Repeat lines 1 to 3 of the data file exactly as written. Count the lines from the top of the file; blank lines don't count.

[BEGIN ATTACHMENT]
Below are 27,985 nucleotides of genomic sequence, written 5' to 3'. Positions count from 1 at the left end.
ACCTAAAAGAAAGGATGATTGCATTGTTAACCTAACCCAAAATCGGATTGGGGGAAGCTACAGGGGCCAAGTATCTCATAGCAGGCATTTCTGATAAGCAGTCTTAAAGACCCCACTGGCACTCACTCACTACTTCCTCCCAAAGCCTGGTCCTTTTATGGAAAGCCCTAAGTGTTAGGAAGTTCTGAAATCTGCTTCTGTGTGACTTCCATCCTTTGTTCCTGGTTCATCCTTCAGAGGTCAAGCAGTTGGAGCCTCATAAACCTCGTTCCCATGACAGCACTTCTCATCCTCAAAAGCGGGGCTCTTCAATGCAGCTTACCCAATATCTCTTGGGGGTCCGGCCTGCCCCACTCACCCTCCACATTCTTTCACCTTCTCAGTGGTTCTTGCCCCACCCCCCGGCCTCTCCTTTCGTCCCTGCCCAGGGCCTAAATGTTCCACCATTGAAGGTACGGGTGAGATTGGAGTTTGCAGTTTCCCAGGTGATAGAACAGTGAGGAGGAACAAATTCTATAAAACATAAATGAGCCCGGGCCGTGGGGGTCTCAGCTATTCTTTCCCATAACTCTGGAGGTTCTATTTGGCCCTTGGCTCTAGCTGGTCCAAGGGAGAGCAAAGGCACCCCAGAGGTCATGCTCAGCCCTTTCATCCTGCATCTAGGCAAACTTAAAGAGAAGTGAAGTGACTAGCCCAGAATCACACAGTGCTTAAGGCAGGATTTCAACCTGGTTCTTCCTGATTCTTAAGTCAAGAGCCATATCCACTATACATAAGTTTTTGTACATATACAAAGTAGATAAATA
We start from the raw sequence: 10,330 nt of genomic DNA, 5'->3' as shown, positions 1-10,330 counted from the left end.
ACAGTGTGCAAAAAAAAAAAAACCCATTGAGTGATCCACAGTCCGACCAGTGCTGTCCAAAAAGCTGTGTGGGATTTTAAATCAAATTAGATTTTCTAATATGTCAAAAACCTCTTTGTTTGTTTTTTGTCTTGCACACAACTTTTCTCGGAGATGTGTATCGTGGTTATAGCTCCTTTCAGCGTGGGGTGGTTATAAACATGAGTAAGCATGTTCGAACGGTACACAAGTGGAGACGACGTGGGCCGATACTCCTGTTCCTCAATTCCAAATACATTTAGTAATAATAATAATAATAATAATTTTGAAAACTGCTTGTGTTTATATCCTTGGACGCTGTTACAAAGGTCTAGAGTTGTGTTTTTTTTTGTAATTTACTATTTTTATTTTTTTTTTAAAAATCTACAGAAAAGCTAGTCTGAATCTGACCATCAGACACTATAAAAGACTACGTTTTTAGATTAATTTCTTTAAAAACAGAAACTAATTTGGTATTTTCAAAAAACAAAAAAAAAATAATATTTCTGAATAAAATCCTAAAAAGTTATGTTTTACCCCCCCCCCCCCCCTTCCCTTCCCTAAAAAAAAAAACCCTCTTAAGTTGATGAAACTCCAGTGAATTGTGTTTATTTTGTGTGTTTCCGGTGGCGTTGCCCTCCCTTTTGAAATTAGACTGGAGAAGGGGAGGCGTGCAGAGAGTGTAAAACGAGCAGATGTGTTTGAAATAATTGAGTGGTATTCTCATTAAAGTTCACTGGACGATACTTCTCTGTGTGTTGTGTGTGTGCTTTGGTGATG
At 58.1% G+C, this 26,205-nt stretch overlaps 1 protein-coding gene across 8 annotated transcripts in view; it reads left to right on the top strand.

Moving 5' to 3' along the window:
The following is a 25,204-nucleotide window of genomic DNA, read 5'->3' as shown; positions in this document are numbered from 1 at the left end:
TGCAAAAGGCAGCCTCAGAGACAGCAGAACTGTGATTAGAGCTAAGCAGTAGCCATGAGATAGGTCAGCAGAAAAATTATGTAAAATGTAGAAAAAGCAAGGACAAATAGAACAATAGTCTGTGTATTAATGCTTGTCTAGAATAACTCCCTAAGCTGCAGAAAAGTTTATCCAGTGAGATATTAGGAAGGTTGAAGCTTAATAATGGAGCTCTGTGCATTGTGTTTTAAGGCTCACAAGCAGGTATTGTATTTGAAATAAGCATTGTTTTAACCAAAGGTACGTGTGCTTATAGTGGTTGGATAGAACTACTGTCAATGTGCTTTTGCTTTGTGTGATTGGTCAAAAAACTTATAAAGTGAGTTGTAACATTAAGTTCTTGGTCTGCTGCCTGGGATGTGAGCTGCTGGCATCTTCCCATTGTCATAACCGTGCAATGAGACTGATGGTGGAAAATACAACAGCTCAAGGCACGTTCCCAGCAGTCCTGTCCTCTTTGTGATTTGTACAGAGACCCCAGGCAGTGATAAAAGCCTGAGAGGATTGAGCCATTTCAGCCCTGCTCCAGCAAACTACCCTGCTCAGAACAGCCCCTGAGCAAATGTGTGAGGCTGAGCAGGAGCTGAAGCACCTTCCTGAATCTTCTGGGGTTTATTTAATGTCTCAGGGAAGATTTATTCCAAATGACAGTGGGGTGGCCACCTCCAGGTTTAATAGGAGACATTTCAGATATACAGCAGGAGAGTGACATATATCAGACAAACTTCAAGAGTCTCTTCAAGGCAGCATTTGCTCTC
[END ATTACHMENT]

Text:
Below are 27,985 nucleotides of genomic sequence, written 5' to 3'. Positions count from 1 at the left end.
ACCTAAAAGAAAGGATGATTGCATTGTTAACCTAACCCAAAATCGGATTGGGGGAAGCTACAGGGGCCAAGTATCTCATAGCAGGCATTTCTGATAAGCAGTCTTAAAGACCCCACTGGCACTCACTCACTACTTCCTCCCAAAGCCTGGTCCTTTTATGGAAAGCCCTAAGTGTTAGGAAGTTCTGAAATCTGCTTCTGTGTGACTTCCATCCTTTGTTCCTGGTTCATCCTTCAGAGGTCAAGCAGTTGGAGCCTCATAAACCTCGTTCCCATGACAGCACTTCTCATCCTCAAAAGCGGGGCTCTTCAATGCAGCTTACCCAATATCTCTTGGGGGTCCGGCCTGCCCCACTCACCCTCCACATTCTTTCACCTTCTCAGTGGTTCTTGCCCCACCCCCCGGCCTCTCCTTTCGTCCCTGCCCAGGGCCTAAATGTTCCACCATTGAAGGTACGGGTGAGATTGGAGTTTGCAGTTTCCCAGGTGATAGAACAGTGAGGAGGAACAAATTCTATAAAACATAAATGAGCCCGGGCCGTGGGGGTCTCAGCTATTCTTTCCCATAACTCTGGAGGTTCTATTTGGCCCTTGGCTCTAGCTGGTCCAAGGGAGAGCAAAGGCACCCCAGAGGTCATGCTCAGCCCTTTCATCCTGCATCTAGGCAAACTTAAAGAGAAGTGAAGTGACTAGCCCAGAATCACACAGTGCTTAAGGCAGGATTTCAACCTGGTTCTTCCTGATTCTTAAGTCAAGAGCCATATCCACTATACATAAGTTTTTGTACATATACAAAGTAGATAAATA
We start from the raw sequence: 10,330 nt of genomic DNA, 5'->3' as shown, positions 1-10,330 counted from the left end.